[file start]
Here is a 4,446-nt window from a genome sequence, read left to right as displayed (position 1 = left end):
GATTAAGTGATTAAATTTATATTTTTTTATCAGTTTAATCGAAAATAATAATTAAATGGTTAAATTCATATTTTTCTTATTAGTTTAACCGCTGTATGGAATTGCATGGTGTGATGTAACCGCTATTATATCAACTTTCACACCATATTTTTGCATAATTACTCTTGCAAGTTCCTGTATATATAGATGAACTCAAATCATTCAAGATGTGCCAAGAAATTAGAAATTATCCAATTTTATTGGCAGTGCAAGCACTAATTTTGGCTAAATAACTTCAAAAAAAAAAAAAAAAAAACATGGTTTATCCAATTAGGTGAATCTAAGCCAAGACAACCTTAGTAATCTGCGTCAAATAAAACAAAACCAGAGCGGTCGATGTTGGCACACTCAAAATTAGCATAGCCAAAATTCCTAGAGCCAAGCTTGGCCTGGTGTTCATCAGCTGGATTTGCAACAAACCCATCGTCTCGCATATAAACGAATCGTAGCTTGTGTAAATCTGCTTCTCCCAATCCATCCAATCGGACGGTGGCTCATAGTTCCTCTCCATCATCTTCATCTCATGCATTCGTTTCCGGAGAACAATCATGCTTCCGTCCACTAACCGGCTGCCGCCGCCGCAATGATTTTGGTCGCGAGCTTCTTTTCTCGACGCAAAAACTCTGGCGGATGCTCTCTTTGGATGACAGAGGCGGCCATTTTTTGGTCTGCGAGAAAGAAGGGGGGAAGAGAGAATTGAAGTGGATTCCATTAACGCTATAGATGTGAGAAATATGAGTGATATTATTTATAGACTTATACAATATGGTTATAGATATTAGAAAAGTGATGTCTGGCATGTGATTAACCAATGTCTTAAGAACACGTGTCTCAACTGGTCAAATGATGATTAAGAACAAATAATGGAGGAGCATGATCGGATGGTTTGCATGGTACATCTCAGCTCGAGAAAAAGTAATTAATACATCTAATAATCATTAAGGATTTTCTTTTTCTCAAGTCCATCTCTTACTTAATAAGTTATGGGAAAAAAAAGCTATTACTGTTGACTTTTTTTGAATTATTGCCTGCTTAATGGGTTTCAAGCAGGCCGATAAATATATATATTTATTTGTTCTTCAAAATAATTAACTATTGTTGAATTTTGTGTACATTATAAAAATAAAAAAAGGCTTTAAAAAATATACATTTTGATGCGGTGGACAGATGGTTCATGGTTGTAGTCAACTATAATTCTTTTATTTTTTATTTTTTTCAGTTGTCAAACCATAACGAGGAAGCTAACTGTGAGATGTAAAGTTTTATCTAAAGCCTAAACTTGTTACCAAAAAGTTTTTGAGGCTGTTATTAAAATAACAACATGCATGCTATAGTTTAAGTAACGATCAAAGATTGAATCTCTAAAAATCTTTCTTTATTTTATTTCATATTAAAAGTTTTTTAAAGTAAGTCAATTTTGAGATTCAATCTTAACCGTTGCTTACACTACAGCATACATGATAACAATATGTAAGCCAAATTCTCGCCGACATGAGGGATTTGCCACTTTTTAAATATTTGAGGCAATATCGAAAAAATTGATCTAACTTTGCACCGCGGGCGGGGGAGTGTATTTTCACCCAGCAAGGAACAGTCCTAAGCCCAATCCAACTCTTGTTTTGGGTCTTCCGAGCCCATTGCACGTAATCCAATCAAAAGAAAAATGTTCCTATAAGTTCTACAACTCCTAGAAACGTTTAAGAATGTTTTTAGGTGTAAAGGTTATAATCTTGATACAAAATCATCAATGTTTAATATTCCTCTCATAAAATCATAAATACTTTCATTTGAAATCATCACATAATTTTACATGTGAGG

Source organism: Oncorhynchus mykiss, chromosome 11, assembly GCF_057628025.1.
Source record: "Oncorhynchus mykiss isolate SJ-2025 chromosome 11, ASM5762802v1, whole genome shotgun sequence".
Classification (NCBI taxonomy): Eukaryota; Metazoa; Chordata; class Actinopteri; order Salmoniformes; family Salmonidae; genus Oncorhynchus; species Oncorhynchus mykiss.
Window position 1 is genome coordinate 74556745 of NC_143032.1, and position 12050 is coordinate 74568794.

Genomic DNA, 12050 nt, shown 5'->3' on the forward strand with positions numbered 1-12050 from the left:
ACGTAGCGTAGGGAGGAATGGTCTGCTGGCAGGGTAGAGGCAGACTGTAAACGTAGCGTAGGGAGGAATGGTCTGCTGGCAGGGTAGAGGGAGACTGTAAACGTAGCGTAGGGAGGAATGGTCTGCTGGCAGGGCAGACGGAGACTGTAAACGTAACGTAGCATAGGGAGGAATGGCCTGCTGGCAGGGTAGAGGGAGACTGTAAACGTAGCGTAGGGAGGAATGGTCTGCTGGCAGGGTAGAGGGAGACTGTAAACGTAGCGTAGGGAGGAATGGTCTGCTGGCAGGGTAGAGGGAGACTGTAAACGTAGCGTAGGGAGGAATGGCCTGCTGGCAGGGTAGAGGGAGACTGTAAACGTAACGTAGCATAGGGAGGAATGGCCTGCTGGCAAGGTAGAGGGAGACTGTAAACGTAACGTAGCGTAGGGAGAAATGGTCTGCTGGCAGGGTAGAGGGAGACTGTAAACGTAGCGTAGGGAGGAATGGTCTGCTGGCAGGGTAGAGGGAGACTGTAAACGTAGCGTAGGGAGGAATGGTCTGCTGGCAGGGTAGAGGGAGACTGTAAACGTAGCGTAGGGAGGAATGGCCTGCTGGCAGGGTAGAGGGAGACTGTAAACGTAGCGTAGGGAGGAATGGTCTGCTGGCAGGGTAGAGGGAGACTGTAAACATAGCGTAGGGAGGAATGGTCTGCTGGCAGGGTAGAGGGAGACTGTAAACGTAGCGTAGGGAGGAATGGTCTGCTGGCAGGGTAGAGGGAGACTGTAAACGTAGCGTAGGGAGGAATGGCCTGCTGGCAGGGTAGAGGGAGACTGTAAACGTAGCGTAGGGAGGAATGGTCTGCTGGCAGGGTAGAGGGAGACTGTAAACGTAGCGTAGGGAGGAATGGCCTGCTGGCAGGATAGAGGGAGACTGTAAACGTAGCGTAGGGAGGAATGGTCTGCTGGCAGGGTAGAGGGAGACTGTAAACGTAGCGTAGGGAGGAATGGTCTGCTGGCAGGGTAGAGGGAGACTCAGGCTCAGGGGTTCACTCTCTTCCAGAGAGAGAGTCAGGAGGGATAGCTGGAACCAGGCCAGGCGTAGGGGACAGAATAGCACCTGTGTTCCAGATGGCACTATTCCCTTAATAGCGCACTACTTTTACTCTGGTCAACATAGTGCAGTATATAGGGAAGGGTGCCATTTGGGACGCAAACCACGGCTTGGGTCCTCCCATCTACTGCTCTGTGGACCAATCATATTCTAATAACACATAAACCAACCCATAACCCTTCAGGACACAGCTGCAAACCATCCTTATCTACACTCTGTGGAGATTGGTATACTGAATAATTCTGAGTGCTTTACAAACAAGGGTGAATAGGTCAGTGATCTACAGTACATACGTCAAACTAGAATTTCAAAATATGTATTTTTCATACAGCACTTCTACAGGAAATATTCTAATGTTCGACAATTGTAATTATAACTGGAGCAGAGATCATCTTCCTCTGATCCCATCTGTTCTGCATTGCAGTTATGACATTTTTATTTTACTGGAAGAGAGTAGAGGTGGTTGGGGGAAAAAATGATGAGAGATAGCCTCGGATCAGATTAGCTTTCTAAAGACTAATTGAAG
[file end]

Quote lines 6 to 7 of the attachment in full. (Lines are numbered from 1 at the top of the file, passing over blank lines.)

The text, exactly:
Window position 1 is genome coordinate 74556745 of NC_143032.1, and position 12050 is coordinate 74568794.

Genomic DNA, 12050 nt, shown 5'->3' on the forward strand with positions numbered 1-12050 from the left: